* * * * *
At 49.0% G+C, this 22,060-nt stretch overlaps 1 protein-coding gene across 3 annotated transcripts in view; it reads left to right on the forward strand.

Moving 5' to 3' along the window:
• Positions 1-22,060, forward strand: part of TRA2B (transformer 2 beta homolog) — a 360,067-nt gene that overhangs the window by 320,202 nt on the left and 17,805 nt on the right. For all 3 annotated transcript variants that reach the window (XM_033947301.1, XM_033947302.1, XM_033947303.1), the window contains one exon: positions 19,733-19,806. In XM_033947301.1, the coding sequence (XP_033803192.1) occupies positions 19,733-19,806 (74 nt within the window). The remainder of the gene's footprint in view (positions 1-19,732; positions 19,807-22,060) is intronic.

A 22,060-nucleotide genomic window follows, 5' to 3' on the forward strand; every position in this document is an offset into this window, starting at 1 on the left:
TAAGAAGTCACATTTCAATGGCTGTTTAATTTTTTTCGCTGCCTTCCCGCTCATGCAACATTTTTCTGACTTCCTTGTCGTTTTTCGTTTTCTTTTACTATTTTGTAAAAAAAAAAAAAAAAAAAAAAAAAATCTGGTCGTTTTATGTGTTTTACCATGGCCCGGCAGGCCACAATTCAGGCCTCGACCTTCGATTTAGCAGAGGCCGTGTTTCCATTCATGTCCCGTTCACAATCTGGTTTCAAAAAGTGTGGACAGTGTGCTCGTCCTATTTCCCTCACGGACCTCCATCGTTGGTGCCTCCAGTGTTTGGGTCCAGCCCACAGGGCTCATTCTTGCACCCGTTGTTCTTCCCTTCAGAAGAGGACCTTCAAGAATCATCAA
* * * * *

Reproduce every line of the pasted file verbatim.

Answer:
At 49.0% G+C, this 22,060-nt stretch overlaps 1 protein-coding gene across 3 annotated transcripts in view; it reads left to right on the forward strand.

Moving 5' to 3' along the window:
• Positions 1-22,060, forward strand: part of TRA2B (transformer 2 beta homolog) — a 360,067-nt gene that overhangs the window by 320,202 nt on the left and 17,805 nt on the right. For all 3 annotated transcript variants that reach the window (XM_033947301.1, XM_033947302.1, XM_033947303.1), the window contains one exon: positions 19,733-19,806. In XM_033947301.1, the coding sequence (XP_033803192.1) occupies positions 19,733-19,806 (74 nt within the window). The remainder of the gene's footprint in view (positions 1-19,732; positions 19,807-22,060) is intronic.

A 22,060-nucleotide genomic window follows, 5' to 3' on the forward strand; every position in this document is an offset into this window, starting at 1 on the left:
TAAGAAGTCACATTTCAATGGCTGTTTAATTTTTTTCGCTGCCTTCCCGCTCATGCAACATTTTTCTGACTTCCTTGTCGTTTTTCGTTTTCTTTTACTATTTTGTAAAAAAAAAAAAAAAAAAAAAAAAAATCTGGTCGTTTTATGTGTTTTACCATGGCCCGGCAGGCCACAATTCAGGCCTCGACCTTCGATTTAGCAGAGGCCGTGTTTCCATTCATGTCCCGTTCACAATCTGGTTTCAAAAAGTGTGGACAGTGTGCTCGTCCTATTTCCCTCACGGACCTCCATCGTTGGTGCCTCCAGTGTTTGGGTCCAGCCCACAGGGCTCATTCTTGCACCCGTTGTTCTTCCCTTCAGAAGAGGACCTTCAAGAATCATCAA